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IKEA's Russian Accounts Unfrozen After Kremlin Intervention

Andrei Makhonin / Vedomosti

A Russian court has reversed its decision to freeze the Russian accounts of Swedish furniture giant IKEA after government intervention, the Republic news outlet reported Tuesday.

The Smolensk court froze 9.3 billion rubles ($145 million) in IKEA’s accounts on Friday as part of a decade-long dispute between the company and one of its previous business partners, Konstantin Ponomaryov.

The decision to reverse the ruling came after the intervention of Russian Business Ombudsman Boris Titov.

"Blocking a company’s accounts is an extreme, interim measure," Titov said. "You can understand when such measures are applied to small or relatively new companies, but blocking the accounts of a large, foreign company, which has been operating on the Russian market for several years, is an unprecedented step."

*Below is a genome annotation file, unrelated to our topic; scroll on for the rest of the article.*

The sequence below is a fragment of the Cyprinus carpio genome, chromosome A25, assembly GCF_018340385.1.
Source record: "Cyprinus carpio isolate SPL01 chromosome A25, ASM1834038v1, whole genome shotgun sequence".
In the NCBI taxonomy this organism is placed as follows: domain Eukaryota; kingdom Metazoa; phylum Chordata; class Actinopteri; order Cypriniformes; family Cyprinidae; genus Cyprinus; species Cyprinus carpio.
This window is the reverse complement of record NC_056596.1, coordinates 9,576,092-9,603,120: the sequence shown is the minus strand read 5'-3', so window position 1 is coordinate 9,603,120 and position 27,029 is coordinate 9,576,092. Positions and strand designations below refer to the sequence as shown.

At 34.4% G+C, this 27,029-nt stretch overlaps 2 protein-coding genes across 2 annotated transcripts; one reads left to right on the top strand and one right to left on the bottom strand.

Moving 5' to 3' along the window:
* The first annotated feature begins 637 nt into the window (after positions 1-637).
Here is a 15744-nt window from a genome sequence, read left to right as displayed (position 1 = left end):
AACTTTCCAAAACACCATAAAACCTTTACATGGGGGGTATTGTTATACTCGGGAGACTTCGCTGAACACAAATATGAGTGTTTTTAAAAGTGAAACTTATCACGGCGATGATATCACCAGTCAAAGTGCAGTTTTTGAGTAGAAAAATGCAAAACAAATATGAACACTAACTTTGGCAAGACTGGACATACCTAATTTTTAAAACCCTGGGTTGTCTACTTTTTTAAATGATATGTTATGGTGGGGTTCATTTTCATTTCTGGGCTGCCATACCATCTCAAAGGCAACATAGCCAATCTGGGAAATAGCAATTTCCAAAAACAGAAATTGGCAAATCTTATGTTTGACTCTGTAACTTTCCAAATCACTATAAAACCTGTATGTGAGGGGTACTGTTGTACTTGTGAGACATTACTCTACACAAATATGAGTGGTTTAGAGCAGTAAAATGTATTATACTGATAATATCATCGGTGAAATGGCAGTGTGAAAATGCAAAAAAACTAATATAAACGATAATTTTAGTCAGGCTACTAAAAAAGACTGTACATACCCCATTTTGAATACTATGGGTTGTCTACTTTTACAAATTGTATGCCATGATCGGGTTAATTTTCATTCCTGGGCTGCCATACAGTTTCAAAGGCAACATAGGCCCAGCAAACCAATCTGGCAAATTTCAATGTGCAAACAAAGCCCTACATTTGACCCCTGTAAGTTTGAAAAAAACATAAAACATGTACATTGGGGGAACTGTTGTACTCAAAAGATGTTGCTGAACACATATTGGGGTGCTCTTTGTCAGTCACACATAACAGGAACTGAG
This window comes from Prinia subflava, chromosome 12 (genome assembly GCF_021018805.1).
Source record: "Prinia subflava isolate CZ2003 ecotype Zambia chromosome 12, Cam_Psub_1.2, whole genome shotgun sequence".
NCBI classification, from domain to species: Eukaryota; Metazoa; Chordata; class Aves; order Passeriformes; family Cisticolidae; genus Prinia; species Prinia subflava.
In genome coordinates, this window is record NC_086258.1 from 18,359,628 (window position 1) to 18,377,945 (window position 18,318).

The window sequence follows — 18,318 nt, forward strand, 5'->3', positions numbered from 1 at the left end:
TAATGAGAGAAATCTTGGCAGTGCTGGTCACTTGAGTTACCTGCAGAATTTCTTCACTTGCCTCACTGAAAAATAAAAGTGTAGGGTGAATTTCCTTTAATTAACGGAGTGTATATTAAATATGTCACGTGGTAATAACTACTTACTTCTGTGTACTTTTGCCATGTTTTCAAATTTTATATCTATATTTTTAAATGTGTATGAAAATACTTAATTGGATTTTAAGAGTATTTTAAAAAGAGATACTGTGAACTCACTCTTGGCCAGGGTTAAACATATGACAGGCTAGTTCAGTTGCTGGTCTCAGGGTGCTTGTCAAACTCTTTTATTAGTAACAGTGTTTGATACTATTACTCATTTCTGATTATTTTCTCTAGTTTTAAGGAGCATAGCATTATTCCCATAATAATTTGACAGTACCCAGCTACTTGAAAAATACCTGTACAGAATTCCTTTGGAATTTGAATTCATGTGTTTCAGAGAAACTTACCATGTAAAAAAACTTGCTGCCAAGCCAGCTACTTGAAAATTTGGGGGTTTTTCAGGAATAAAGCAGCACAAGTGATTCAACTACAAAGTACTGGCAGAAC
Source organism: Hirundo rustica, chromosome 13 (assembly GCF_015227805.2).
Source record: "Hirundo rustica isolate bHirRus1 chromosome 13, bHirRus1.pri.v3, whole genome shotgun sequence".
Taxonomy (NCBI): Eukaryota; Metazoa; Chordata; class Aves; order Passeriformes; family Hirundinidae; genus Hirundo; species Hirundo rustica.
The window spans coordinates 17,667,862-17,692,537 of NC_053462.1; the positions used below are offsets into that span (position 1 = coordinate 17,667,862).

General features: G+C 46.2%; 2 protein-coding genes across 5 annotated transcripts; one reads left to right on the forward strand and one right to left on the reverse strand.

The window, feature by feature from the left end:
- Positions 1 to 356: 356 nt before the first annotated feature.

The court previously ruled in favor of Ponomaryov, who had been trying to recover 9.3 billion rubles in reportedly unpaid fees from IKEA’s Russian operation.

IKEA said it considered the court’s ruling “unfounded and illegal” and would challenge the decision.

From 2006 to 2010, both parties were locked in a bitter legal dispute over payment for electrical generators used by IKEA’s St. Petersburg stores. IKEA ultimately agreed to pay Ponomaryov 25 billion rubles ($390 million) to settle the dispute, but Ponomaryov launched a new case against the company in August 2016.

IKEA has rented generators for its Russian stores ever since local authorities abruptly shut off electricity to their inaugural Moscow store shortly before its opening.

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